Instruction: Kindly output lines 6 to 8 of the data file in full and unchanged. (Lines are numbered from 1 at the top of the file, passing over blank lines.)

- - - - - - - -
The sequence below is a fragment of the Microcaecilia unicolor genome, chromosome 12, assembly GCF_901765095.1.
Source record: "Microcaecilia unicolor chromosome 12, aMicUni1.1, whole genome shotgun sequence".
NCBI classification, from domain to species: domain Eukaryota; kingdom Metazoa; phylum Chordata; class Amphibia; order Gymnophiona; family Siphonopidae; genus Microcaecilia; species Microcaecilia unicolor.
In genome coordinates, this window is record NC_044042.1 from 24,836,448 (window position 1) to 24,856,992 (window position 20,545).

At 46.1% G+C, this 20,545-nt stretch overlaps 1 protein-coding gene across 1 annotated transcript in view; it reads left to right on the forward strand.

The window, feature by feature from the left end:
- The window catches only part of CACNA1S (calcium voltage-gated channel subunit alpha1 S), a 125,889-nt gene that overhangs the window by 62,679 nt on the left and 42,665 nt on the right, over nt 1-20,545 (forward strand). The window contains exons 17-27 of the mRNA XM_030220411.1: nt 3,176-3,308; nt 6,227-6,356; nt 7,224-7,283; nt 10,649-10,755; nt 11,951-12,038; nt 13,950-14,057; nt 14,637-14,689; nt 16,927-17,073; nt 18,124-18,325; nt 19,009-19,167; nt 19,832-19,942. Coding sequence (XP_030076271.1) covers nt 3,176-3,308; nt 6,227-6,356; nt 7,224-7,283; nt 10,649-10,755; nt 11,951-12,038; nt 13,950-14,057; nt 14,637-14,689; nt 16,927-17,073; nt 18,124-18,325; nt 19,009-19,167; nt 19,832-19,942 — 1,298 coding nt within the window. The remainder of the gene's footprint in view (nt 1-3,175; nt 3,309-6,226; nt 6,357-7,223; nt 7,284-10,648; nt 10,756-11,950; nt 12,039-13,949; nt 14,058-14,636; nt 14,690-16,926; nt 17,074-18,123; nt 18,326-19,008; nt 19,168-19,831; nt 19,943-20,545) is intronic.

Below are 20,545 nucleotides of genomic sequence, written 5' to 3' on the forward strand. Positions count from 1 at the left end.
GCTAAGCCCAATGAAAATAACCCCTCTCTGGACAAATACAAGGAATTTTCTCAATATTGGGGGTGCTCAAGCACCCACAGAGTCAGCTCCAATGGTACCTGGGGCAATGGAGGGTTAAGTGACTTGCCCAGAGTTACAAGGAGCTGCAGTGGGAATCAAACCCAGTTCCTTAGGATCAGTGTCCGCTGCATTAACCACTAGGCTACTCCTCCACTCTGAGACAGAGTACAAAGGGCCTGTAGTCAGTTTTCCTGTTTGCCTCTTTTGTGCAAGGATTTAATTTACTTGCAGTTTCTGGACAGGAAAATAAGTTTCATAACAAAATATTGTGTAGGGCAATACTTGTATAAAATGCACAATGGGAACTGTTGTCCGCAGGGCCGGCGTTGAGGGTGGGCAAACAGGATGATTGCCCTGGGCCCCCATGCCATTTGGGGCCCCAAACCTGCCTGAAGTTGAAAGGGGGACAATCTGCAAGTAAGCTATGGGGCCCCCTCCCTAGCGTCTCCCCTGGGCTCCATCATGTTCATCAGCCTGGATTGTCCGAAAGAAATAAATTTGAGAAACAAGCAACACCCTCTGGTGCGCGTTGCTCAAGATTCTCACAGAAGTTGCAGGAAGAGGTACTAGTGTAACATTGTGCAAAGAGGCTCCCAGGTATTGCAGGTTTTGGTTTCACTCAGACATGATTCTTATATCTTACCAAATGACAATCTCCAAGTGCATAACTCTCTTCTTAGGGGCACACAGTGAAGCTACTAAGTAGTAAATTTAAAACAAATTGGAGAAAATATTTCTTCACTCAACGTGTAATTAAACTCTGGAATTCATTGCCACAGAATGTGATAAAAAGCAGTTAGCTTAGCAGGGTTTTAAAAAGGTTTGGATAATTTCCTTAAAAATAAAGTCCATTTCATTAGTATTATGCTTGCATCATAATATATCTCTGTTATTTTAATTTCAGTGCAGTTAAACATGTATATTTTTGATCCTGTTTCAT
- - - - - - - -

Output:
The window, feature by feature from the left end:
- The window catches only part of CACNA1S (calcium voltage-gated channel subunit alpha1 S), a 125,889-nt gene that overhangs the window by 62,679 nt on the left and 42,665 nt on the right, over nt 1-20,545 (forward strand). The window contains exons 17-27 of the mRNA XM_030220411.1: nt 3,176-3,308; nt 6,227-6,356; nt 7,224-7,283; nt 10,649-10,755; nt 11,951-12,038; nt 13,950-14,057; nt 14,637-14,689; nt 16,927-17,073; nt 18,124-18,325; nt 19,009-19,167; nt 19,832-19,942. Coding sequence (XP_030076271.1) covers nt 3,176-3,308; nt 6,227-6,356; nt 7,224-7,283; nt 10,649-10,755; nt 11,951-12,038; nt 13,950-14,057; nt 14,637-14,689; nt 16,927-17,073; nt 18,124-18,325; nt 19,009-19,167; nt 19,832-19,942 — 1,298 coding nt within the window. The remainder of the gene's footprint in view (nt 1-3,175; nt 3,309-6,226; nt 6,357-7,223; nt 7,284-10,648; nt 10,756-11,950; nt 12,039-13,949; nt 14,058-14,636; nt 14,690-16,926; nt 17,074-18,123; nt 18,326-19,008; nt 19,168-19,831; nt 19,943-20,545) is intronic.

Below are 20,545 nucleotides of genomic sequence, written 5' to 3' on the forward strand. Positions count from 1 at the left end.